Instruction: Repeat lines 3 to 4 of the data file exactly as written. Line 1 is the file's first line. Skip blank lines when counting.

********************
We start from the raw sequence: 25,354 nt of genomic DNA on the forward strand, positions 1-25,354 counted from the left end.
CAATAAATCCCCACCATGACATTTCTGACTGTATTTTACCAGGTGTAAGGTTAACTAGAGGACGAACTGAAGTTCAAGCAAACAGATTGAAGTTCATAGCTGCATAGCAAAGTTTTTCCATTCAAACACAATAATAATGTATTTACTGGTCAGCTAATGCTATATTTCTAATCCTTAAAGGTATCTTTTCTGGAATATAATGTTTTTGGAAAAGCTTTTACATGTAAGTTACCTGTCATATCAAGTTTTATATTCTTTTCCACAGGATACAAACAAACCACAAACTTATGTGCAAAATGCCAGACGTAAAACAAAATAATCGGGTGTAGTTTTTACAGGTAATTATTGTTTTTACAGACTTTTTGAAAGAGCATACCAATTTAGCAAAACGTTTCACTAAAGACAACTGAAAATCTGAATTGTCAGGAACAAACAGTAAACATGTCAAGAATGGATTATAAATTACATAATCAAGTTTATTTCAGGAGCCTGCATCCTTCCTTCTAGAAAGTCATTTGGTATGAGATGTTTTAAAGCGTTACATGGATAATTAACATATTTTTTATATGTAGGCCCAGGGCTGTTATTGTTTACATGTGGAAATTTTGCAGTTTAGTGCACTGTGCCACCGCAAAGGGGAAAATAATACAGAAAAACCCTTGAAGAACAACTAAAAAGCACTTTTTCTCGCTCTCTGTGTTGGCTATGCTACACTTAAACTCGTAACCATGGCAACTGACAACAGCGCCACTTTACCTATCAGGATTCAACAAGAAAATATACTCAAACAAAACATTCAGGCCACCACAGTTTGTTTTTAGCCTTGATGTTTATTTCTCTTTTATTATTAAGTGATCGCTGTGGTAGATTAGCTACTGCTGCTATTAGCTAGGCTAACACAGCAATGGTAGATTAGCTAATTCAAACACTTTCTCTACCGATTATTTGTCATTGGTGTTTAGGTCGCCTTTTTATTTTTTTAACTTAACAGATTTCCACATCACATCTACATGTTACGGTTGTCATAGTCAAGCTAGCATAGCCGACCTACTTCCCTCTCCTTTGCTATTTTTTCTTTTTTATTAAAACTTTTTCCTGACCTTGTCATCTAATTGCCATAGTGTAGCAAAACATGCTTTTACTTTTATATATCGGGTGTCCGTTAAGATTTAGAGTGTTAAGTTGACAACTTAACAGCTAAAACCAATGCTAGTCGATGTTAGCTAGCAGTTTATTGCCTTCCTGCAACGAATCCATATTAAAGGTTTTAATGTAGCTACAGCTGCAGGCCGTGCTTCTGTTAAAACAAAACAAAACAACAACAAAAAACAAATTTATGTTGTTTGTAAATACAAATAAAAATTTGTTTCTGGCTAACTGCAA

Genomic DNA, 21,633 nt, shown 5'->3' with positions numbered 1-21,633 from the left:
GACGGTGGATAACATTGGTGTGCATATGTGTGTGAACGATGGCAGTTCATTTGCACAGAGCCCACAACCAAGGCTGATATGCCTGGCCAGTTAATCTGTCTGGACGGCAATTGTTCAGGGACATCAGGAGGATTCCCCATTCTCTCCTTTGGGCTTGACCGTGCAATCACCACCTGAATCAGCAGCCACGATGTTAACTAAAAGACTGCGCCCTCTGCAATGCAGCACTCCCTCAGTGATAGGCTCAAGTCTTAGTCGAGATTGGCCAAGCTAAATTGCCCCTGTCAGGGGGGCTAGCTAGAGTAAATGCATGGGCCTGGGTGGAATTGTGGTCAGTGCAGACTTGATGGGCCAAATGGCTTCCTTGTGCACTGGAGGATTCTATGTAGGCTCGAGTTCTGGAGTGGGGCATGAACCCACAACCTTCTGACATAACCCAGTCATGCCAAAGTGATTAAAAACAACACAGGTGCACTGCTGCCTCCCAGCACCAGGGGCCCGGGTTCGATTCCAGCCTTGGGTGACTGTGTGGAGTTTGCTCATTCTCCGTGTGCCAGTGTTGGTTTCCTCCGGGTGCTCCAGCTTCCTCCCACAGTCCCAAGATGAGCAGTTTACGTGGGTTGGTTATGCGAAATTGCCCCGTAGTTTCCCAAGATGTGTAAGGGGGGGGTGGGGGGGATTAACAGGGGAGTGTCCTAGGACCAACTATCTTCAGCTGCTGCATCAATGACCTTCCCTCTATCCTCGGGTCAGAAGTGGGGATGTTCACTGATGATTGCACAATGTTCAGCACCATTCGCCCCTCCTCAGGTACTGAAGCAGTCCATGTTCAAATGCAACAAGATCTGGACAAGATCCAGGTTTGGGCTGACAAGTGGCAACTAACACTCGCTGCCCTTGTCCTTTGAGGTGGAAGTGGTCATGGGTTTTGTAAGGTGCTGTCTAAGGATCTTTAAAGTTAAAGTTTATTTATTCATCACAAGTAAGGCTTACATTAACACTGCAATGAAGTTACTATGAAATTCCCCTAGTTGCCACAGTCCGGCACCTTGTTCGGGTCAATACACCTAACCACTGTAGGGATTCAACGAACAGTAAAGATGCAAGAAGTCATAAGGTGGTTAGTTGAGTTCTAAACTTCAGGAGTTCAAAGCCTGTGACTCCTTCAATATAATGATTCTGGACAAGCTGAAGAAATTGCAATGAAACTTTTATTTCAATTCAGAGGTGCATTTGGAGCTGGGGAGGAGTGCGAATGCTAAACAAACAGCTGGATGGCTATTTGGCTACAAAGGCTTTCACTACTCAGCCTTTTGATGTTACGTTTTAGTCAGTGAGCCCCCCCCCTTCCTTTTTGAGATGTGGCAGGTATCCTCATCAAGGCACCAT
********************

Genomic DNA, 21,633 nt, shown 5'->3' with positions numbered 1-21,633 from the left:
GACGGTGGATAACATTGGTGTGCATATGTGTGTGAACGATGGCAGTTCATTTGCACAGAGCCCACAACCAAGGCTGATATGCCTGGCCAGTTAATCTGTCTGGACGGCAATTGTTCAGGGACATCAGGAGGATTCCCCATTCTCTCCTTTGGGCTTGACCGTGCAATCACCACCTGAATCAGCAGCCACGATGTTAACTAAAAGACTGCGCCCTCTGCAATGCAGCACTCCCTCAGTGATAGGCTCAAGTCTTAGTCGAGATTGGCCAAGCTAAATTGCCCCTGTCAGGGGGGCTAGCTAGAGTAAATGCATGGGCCTGGGTGGAATTGTGGTCAGTGCAGACTTGATGGGCCAAATGGCTTCCTTGTGCACTGGAGGATTCTATGTAGGCTCGAGTTCTGGAGTGGGGCATGAACCCACAACCTTCTGACATAACCCAGTCATGCCAAAGTGATTAAAAACAACACAGGTGCACTGCTGCCTCCCAGCACCAGGGGCCCGGGTTCGATTCCAGCCTTGGGTGACTGTGTGGAGTTTGCTCATTCTCCGTGTGCCAGTGTTGGTTTCCTCCGGGTGCTCCAGCTTCCTCCCACAGTCCCAAGATGAGCAGTTTACGTGGGTTGGTTATGCGAAATTGCCCCGTAGTTTCCCAAGATGTGTAAGGGGGGGGTGGGGGGGATTAACAGGGGAGTGTCCTAGGACCAACTATCTTCAGCTGCTGCATCAATGACCTTCCCTCTATCCTCGGGTCAGAAGTGGGGATGTTCACTGATGATTGCACAATGTTCAGCACCATTCGCCCCTCCTCAGGTACTGAAGCAGTCCATGTTCAAATGCAACAAGATCTGGACAAGATCCAGGTTTGGGCTGACAAGTGGCAACTAACACTCGCTGCCCTTGTCCTTTGAGGTGGAAGTGGTCATGGGTTTTGTAAGGTGCTGTCTAAGGATCTTTAAAGTTAAAGTTTATTTATTCATCACAAGTAAGGCTTACATTAACACTGCAATGAAGTTACTATGAAATTCCCCTAGTTGCCACAGTCCGGCACCTTGTTCGGGTCAATACACCTAACCACTGTAGGGATTCAACGAACAGTAAAGATGCAAGAAGTCATAAGGTGGTTAGTTGAGTTCTAAACTTCAGGAGTTCAAAGCCTGTGACTCCTTCAATATAATGATTCTGGACAAGCTGAAGAAATTGCAATGAAACTTTTATTTCAATTCAGAGGTGCATTTGGAGCTGGGGAGGAGTGCGAATGCTAAACAAACAGCTGGATGGCTATTTGGCTACAAAGGCTTTCACTACTCAGCCTTTTGATGTTACGTTTTAGTCAGTGAGCCCCCCCCCTTCCTTTTTGAGATGTGGCAGGTATCCTCATCAAGGCACCAT